What You Need to Know About Connecting an Electrical Installation to a Shed, Summer House or Outbuilding
If you have a summerhouse or a shed that you’re finding yourself spending increasing amounts of time in, you may be thinking about getting an electrical installation so that the space has power. If you’re planning to build a structure in your garden to serve as a home office, a workshop, home bar, studio or as an extension of your living area, then you’re absolutely going to want an electrical supply installed!
Having electricity in your outbuildings offers the ultimate convenience and means you can power everything from a computer and a desk lamp to industrial power tools and fridge freezers!
With this in mind, we’ve put together a guide to getting an electrical installation in an outbuilding, outlining the areas you need to consider before, during and after the work is carried out. Read on to learn more!
The most important thing that you need to consider and the first thing you need to test is the durability of your exterior structure. The structure must be able to withstand rain, heat and wind and show no signs of any leaks, corrosion or damage. If your building displays any of these signs then you must get them repaired before attempting to have any electrical supply installed.
When you are sure your building is suitable for electrical installation, it’s then time to start planning where you would like to have the sockets and switches placed. Whilst this may seem like a simple task, it’s always best to think about what you’ll be using the structure for.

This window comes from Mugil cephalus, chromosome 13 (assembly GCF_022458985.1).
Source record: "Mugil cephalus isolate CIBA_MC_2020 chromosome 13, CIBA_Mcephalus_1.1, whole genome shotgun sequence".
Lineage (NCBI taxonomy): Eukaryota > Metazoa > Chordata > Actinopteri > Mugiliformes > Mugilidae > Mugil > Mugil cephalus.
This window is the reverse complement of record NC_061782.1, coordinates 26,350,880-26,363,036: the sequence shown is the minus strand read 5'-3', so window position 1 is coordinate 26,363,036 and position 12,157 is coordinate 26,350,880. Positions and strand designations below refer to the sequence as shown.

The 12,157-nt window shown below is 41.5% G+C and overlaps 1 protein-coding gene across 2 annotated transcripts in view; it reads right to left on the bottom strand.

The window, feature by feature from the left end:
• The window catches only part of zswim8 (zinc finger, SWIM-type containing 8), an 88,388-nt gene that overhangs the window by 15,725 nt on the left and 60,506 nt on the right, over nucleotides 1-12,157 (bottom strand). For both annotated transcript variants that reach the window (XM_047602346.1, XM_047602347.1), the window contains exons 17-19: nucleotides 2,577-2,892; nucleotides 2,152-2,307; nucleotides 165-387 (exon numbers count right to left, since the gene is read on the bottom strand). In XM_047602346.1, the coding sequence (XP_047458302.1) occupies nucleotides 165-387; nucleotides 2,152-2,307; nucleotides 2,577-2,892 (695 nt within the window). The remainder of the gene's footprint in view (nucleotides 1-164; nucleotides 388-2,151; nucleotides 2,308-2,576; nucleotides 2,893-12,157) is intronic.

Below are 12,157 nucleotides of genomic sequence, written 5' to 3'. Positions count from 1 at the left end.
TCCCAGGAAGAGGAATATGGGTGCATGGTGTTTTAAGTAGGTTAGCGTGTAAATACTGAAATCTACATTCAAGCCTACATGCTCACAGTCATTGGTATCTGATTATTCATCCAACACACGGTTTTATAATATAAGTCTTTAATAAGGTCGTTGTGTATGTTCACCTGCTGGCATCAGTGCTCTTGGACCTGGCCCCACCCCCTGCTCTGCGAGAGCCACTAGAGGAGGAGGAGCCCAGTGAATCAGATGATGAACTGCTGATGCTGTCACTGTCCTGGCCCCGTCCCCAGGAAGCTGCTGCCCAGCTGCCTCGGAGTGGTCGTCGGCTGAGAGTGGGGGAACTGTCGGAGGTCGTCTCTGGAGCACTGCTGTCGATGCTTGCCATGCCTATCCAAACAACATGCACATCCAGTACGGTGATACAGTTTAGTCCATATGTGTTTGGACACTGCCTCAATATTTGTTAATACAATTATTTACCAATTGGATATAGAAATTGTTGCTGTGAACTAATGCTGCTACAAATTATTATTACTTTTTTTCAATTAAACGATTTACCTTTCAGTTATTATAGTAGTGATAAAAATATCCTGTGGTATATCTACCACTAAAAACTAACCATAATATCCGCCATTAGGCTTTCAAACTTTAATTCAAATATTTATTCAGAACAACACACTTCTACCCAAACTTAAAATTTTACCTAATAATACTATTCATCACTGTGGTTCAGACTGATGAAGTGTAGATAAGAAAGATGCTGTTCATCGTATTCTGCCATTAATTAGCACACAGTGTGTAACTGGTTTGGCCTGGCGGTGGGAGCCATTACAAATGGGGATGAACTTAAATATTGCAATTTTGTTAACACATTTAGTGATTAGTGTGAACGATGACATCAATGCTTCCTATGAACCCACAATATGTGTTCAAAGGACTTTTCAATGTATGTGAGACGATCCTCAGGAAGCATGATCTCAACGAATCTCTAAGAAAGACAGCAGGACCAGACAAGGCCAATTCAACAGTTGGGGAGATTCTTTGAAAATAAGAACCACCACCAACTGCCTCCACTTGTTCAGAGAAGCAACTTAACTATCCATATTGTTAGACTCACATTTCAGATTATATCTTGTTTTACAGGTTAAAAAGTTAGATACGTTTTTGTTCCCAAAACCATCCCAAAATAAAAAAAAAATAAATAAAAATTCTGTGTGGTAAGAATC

For example, if you’re going to be using it as an office then ensure the sockets are within easy reach of your desk so that you’ve not got trailing extension leads on the floor. If you’re going to be using the structure as a workshop or studio, then you’ll need to ensure the electrical installation can cope with the power demands of any equipment you may be using and that switches or power outlets are placed within easy reach for you once the equipment is in place, so you don’t need to stretch behind your kit to turn things on or off. Lastly, remember to consider where your furniture will be placed once the space is completed so that you won’t be hiding power outlets or light switches behind your furnishings.
Underground or Overground?
The electrical supply cable can be run either overground or underground when connected to the household mains. The underground is the most commonly chosen method, as it eliminates any unsightly cables running through your garden, and will be less disturbed by the weather and wildlife. It is worth noting that the garden will need to be dug out to accommodate the cable when laying and maintaining the installation.
Consulting with your electrician before going ahead with the installation will give you a good perspective of what work needs to be done. This could include the trench for the underground supply, whether or not your fuse board has a spare circuit to connect the supply to, or if you need to have a larger board installed to accommodate it, and other important aspects.
Things to Remember
When you’re planning to get your outbuilding wired, you must ensure that the electrician you choose is qualified to do the work. Qualified contractors will be NICEIC recognised and work strictly in accordance with the Part P Electrical Safety work regulations. Here at JAH, our team are fully accredited for domestic, commercial and industrial electrical installation work and we have decades of experience in the industry, with the skills to expertly carry out all manner of electrical works.